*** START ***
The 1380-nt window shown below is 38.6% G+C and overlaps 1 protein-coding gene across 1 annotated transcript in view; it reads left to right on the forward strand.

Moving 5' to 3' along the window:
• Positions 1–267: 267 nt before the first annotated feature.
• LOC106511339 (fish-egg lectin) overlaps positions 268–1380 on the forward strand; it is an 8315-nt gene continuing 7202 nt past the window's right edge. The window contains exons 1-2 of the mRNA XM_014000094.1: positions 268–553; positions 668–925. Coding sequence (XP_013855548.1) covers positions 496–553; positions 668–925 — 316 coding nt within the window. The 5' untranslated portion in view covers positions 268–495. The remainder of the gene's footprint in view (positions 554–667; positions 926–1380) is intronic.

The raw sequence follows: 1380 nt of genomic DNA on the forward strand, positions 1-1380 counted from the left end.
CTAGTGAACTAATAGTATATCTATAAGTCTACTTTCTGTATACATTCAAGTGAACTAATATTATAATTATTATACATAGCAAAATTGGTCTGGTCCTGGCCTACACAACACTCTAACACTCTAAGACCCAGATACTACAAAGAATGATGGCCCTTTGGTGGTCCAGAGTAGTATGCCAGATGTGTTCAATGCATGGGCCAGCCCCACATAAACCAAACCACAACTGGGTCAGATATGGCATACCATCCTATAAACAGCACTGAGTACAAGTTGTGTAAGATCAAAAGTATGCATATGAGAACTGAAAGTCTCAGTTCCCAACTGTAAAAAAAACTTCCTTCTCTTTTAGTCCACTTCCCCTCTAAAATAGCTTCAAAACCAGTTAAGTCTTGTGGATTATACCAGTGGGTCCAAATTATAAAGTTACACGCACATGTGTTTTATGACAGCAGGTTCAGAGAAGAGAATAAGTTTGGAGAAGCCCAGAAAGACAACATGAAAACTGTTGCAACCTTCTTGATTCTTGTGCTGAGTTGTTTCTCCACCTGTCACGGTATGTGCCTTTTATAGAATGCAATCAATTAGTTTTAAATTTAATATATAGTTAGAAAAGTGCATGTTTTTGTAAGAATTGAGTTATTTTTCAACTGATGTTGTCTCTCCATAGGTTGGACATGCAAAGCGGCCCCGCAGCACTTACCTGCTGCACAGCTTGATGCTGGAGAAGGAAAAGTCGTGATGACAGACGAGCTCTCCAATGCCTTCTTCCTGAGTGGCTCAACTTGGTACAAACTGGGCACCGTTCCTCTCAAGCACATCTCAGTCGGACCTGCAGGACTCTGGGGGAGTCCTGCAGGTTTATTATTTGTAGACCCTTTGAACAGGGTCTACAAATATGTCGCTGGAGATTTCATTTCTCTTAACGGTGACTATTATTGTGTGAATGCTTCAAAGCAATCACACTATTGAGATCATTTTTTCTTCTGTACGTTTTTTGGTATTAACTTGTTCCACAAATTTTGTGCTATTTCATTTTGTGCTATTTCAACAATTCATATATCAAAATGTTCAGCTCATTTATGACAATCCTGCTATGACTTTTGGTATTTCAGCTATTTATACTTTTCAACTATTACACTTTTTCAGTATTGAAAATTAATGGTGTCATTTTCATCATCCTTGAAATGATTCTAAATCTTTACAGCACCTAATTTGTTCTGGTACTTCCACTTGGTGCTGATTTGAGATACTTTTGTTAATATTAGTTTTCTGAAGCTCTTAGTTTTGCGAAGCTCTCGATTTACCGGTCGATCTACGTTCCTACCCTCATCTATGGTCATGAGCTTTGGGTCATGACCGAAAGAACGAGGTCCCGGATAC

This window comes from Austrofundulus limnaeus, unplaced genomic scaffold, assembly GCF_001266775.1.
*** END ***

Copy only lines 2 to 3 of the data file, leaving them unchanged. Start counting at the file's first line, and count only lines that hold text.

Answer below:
Moving 5' to 3' along the window:
• Positions 1–267: 267 nt before the first annotated feature.